By Dave Andrusko
Editor’s note. This look back at what appeared a year ago in NRL News Today remains a source of real encouragement.
What do these three sayings have in common?
- Rome wasn’t built in a day.
- Small beginnings are the launching pad to great endings.
- All great things have small beginnings.
They are three illustrations (of countless examples) of foundational truths that pro-lifers live by. Our Movement is
- Built on faith that we can reach an inherently goodness in the American people;
- Relies on people power, not money; and
- Confidentially affirms that our ultimate victory of behalf of unborn children and their mothers will be won one small success after another after another after another…
I bring this up because a friend forwarded a post that ran today at “Get Religion.” The headline reads, “No longer a clump of cells? Mainstream press stories on unborn use ‘baby’ language.”
GetReligion Is An Extremely Helpful Source That Has Described Itself As “A National And Global Journalism Site Focusing On How The Mainstream Press Covers Religion News In Politics, Entertainment, Business And Sports.” It Does Many, Many Things Well, Including Spotting Glaring Oversights And Omissions—And That Most Assuredly Includes The Press’ Coverage Of Abortion.
Julia Duin’s conclusion today is slightly more modest than a quick glance at the headline might suggest. It’s not as though “clump of cells” or “uterine contents” or even ”fetus” have been retired.
But she has done is very nicely examined several stories in the two media mules which pull the wagon filled with stories and editorials and commentaries extolling abortion. The stories were about pregnant women who faced enormous challenges during the COVID-19 pandemic and were extremely well written.
Duin found that even the “B” word (Baby) had made its way into in the New York Times and the Washington Post.
For example, there was a Times story of a mother carrying twins. One tragically died in utero. Duin writes, quoting the story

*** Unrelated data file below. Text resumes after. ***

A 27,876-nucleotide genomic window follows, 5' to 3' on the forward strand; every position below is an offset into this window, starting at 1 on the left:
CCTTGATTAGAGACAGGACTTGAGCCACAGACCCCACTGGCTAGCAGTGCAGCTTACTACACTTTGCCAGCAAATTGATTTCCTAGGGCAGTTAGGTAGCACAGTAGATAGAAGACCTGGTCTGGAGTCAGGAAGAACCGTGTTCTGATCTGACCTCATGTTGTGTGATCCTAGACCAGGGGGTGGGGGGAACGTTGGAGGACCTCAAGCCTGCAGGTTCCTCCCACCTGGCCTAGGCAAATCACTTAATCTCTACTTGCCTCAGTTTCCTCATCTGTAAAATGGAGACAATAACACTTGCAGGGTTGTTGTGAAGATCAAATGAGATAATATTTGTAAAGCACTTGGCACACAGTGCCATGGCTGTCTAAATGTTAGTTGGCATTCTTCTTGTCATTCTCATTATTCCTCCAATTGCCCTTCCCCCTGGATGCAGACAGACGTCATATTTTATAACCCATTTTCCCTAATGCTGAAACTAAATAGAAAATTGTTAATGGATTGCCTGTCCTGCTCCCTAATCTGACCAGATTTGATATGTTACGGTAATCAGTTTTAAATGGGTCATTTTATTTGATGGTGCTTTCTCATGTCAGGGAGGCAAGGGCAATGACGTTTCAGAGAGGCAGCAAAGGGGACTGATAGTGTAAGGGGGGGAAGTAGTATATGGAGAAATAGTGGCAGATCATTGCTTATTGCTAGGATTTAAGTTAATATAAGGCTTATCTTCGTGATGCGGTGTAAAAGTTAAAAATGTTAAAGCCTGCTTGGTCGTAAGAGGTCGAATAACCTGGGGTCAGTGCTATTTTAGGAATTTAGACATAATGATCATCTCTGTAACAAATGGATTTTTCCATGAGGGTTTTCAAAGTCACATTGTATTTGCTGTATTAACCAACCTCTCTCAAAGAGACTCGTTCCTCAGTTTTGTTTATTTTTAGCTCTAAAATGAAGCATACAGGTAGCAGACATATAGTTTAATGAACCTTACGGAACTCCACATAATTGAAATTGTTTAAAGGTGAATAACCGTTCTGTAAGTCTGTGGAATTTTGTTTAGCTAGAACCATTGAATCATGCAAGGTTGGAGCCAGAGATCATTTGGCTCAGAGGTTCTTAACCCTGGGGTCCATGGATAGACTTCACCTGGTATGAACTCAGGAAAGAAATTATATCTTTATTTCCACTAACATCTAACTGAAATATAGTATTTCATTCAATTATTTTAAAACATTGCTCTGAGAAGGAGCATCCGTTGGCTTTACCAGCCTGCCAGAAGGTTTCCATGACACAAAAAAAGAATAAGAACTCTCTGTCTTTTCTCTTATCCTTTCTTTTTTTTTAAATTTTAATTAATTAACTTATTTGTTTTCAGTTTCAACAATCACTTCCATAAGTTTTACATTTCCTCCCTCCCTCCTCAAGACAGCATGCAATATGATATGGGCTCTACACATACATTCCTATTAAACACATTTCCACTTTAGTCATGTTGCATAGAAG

“I was hysterical,” Ms. Sample said. After a more thorough examination, this physician said the baby had died within the previous three days and noted, with evident sadness, that the death probably could have been prevented had she seen Ms. Sample sooner.
A February story in the Times “about Chinese women looking for a place to deliver, also refers to the ‘unborn baby,” Duin writes
Another story of a mother carrying twins had a wonderful ending. This Washington Post story’s headline read, “A pregnant woman with COVIS-19 was dying. With one decision, her doctors saved three lives.”
Duin reminds us of how publications such as the Times and the Post will habitually refer even to babies late in their developmental journey as a “fetus”—and even in stories about whether the unborn can experience pain!
Her conclusion? “What we are told, indirectly, is there’s a small shift in how the unborn are being perceived these days. Whether that will last is anyone’s guess.”
And, of course, Duin is correct. No one knows. But it is still an important step, however infrequently and tentatively taken.
Let me conclude with another saying that pro-lifers live by that I’m guessing will not make its way into either publication for a while:
Such a Big miracle in such a tiny baby. Big things often have small beginnings A baby is God’s opinion that life should go on.